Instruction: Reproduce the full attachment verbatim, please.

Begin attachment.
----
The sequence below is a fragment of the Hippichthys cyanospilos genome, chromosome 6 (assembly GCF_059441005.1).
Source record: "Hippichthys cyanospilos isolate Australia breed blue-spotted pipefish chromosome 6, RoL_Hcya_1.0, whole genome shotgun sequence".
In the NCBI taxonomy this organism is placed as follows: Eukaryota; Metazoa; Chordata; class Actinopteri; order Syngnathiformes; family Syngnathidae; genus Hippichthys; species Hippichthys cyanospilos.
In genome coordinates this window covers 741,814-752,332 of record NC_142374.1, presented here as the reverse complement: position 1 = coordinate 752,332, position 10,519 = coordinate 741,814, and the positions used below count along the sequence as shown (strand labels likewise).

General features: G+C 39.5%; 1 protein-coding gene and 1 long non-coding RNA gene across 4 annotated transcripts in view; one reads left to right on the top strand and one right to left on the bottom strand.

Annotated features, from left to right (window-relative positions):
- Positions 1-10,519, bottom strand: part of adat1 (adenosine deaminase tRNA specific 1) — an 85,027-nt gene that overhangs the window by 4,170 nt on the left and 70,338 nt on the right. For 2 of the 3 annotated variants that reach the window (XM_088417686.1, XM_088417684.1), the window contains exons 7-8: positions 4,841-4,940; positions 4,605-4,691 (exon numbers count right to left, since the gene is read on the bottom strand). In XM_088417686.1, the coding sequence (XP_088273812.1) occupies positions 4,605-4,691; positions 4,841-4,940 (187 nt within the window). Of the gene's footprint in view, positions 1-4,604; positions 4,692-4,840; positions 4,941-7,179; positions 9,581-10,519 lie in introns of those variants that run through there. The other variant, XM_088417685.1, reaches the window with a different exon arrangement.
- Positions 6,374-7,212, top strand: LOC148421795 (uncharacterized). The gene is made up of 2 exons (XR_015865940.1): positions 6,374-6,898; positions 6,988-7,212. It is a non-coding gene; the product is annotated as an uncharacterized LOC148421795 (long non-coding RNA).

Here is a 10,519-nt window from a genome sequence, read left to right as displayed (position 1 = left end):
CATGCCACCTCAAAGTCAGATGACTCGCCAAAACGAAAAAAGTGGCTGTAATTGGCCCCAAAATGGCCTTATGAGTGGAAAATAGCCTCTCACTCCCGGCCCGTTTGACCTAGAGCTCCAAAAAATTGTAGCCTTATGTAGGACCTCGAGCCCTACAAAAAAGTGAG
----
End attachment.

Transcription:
The sequence below is a fragment of the Hippichthys cyanospilos genome, chromosome 6 (assembly GCF_059441005.1).
Source record: "Hippichthys cyanospilos isolate Australia breed blue-spotted pipefish chromosome 6, RoL_Hcya_1.0, whole genome shotgun sequence".
In the NCBI taxonomy this organism is placed as follows: Eukaryota; Metazoa; Chordata; class Actinopteri; order Syngnathiformes; family Syngnathidae; genus Hippichthys; species Hippichthys cyanospilos.
In genome coordinates this window covers 741,814-752,332 of record NC_142374.1, presented here as the reverse complement: position 1 = coordinate 752,332, position 10,519 = coordinate 741,814, and the positions used below count along the sequence as shown (strand labels likewise).

General features: G+C 39.5%; 1 protein-coding gene and 1 long non-coding RNA gene across 4 annotated transcripts in view; one reads left to right on the top strand and one right to left on the bottom strand.

Annotated features, from left to right (window-relative positions):
- Positions 1-10,519, bottom strand: part of adat1 (adenosine deaminase tRNA specific 1) — an 85,027-nt gene that overhangs the window by 4,170 nt on the left and 70,338 nt on the right. For 2 of the 3 annotated variants that reach the window (XM_088417686.1, XM_088417684.1), the window contains exons 7-8: positions 4,841-4,940; positions 4,605-4,691 (exon numbers count right to left, since the gene is read on the bottom strand). In XM_088417686.1, the coding sequence (XP_088273812.1) occupies positions 4,605-4,691; positions 4,841-4,940 (187 nt within the window). Of the gene's footprint in view, positions 1-4,604; positions 4,692-4,840; positions 4,941-7,179; positions 9,581-10,519 lie in introns of those variants that run through there. The other variant, XM_088417685.1, reaches the window with a different exon arrangement.
- Positions 6,374-7,212, top strand: LOC148421795 (uncharacterized). The gene is made up of 2 exons (XR_015865940.1): positions 6,374-6,898; positions 6,988-7,212. It is a non-coding gene; the product is annotated as an uncharacterized LOC148421795 (long non-coding RNA).

Here is a 10,519-nt window from a genome sequence, read left to right as displayed (position 1 = left end):
CATGCCACCTCAAAGTCAGATGACTCGCCAAAACGAAAAAAGTGGCTGTAATTGGCCCCAAAATGGCCTTATGAGTGGAAAATAGCCTCTCACTCCCGGCCCGTTTGACCTAGAGCTCCAAAAAATTGTAGCCTTATGTAGGACCTCGAGCCCTACAAAAAAGTGAG